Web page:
I had a visual defect and the eye doctor took an MRI diagnosed as an edema (swelling, fluid bump) behind the retina, and had me come back in 6 weeks (which was last Monday). Since I knew he would be taking a 2nd MRI, I started using red light therapy to see if it would have any effect.

    There are 2 wavelengths used for this type of treatment, red and infrared. The wavelengths apparently interface with the body to generate tiny amounts of nitric acid, which is used as a regeneration signal by the body. (This is a different explanation from the video, might be the same explanation but a different part of the interaction, may be guesswork on the researchers.)

    The dosing follows an “inverted-U” curve, meaning: using too little light has no effect, while using too much light also has no effect. You need to adjust your system to provide the correct energy dose for optimal effect. Optimal is about 1Joule/cm^2 each treatment, divide by treatment length (1 minute in my case, 60 seconds) gives the power needed for treatment.

    Rather than calculate and estimate the power output of the LEDs, simply measure it. There are solar power meters available online for not too much money that will measure the power directly in W/M^2, divide out to get the units you need.

    In my case I was able to reduce the defect by more than 2/3, and the MRI showed no edema on the 2nd visit.

    (As an aside, I was astonished that eye doctors can now take a retinal MRI in the office, and that an MRI can be taken from only one side of the object; IOW, it didn’t need a sensor behind the eye to take an image, everything was done from the front.)

    1. Are you sure it was MRI? Typical in diagnosis of the eye would be OCT (optical coherence tomography). In particular to look at the depth of the retina. OCT takes only a few seconds and does not require any high magnetic fields.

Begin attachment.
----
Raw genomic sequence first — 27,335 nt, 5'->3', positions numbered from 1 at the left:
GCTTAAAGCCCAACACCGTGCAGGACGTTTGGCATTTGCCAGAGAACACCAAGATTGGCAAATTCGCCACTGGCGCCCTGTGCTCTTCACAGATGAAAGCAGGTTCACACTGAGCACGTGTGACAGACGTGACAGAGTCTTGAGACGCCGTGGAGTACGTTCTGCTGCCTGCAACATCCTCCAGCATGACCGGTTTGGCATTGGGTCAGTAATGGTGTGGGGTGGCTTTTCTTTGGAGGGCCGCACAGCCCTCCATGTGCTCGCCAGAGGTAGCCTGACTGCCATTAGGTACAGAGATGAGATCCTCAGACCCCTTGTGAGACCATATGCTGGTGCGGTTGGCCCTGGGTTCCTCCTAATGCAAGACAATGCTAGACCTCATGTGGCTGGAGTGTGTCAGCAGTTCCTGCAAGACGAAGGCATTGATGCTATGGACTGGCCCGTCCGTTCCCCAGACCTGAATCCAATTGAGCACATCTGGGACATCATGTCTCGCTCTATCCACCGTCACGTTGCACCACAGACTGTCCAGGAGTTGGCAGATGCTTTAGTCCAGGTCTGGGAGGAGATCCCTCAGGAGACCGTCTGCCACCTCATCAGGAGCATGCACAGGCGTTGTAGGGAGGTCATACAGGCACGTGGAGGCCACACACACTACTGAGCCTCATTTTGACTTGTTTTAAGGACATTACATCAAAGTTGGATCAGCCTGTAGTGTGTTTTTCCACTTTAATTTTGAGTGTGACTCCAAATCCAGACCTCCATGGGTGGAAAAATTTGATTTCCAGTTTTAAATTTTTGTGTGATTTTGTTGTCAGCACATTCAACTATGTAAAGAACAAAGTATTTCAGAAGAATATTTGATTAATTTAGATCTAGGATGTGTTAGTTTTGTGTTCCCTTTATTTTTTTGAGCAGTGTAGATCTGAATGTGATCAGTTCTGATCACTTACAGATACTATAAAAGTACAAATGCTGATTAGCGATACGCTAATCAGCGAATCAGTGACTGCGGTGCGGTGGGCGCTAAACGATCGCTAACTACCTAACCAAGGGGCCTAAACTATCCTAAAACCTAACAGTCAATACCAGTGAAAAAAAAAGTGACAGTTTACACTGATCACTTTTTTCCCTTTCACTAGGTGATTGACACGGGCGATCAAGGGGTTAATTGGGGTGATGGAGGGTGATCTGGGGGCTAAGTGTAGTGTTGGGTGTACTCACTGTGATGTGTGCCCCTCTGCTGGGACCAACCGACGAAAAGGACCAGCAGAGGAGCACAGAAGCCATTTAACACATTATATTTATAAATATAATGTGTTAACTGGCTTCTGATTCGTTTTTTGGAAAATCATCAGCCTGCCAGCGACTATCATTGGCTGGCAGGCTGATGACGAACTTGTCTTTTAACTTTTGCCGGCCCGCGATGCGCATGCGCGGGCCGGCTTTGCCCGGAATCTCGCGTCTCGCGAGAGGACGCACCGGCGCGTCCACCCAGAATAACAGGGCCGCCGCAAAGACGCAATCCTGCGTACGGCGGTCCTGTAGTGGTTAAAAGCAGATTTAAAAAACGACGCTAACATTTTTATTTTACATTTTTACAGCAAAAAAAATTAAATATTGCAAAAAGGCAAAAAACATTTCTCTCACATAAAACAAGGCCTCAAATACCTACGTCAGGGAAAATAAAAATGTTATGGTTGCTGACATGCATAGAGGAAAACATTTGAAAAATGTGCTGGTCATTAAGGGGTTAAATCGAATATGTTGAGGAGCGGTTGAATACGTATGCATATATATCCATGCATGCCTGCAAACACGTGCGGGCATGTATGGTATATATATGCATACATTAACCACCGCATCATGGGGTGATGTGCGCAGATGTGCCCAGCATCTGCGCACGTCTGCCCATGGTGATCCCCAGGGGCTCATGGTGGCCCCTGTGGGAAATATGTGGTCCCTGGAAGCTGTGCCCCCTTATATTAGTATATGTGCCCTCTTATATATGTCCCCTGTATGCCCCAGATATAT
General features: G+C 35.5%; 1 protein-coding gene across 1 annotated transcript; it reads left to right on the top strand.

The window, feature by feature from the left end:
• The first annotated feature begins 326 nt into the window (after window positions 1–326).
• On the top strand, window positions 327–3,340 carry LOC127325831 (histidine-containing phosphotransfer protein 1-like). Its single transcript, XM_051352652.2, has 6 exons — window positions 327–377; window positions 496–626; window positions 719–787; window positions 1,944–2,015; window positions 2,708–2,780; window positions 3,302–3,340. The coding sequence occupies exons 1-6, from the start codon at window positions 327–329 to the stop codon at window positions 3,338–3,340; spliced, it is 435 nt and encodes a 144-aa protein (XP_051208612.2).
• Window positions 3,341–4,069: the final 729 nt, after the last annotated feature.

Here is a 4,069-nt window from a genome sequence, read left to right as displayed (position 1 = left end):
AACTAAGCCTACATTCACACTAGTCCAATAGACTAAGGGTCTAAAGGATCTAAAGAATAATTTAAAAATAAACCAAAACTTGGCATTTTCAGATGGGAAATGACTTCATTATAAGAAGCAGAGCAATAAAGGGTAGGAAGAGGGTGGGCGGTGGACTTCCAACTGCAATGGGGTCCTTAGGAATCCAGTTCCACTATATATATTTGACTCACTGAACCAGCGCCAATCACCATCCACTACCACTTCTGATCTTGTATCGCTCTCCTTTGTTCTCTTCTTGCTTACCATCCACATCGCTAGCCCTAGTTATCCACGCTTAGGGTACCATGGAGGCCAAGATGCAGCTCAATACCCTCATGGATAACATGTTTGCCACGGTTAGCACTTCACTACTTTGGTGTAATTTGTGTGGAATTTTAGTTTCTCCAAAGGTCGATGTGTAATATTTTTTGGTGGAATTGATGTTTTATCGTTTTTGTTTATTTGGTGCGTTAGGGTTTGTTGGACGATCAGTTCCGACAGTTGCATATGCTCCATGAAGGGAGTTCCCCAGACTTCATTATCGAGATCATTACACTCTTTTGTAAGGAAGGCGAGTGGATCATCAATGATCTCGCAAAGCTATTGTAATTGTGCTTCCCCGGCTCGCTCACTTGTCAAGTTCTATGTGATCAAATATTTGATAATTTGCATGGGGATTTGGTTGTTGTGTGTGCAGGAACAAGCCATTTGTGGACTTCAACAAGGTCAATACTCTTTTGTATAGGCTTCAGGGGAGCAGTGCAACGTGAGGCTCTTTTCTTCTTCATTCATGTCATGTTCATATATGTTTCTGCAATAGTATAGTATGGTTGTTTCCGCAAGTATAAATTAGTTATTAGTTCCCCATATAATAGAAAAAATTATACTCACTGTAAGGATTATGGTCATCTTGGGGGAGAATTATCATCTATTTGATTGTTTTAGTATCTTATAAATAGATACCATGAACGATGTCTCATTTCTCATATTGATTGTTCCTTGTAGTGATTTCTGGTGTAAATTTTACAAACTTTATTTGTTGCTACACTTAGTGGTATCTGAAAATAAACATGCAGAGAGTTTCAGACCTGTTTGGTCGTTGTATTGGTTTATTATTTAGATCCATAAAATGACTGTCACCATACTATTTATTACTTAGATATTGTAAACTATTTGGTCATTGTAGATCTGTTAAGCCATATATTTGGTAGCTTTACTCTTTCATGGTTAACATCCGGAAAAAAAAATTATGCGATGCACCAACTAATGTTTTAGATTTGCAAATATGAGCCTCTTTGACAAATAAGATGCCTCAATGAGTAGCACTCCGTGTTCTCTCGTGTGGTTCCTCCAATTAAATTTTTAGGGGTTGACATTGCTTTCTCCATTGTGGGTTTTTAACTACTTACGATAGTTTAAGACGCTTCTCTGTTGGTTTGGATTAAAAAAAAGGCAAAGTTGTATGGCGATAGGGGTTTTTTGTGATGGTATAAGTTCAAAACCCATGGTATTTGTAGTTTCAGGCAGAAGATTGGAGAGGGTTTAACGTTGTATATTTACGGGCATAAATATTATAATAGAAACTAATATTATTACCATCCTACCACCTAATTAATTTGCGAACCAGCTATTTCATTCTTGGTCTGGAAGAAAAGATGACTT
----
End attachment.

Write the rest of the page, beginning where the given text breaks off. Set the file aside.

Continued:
2. Retinal MRI? As in “magnetic resonance imaging”? Sure about that? Seems far fetched. Especially the part about “MRI can be taken from only one side of the object”

      I’m very curious. Can you describe the instrument more? Was it actually OCT instead?

  4. There’s a long history of experimentation in the area, for a variety of health problems. Search pubmed for low level laser therapy (LLLT) or red light therapy (RLT).

    Unfortunately, because it’s relatively easy to make red light, there are also a lot of scammers and “alternative” health whackos in the field. Thanks, but I’m not interested in the alternative to being healthy.

  5. 670 nm is deep red. A 1948 study published in the American Journal of Ophthamology showed that red light increased intraocular pressure and green light reduced intraocular pressure. High pressure is a risk for glaucoma and may risk worsening existing glaucoma. Glaucoma if not controlled leads to blindness.

    Please take this as a WARNING. If you’re old or have eye trouble, consult an eye doctor before playing with this.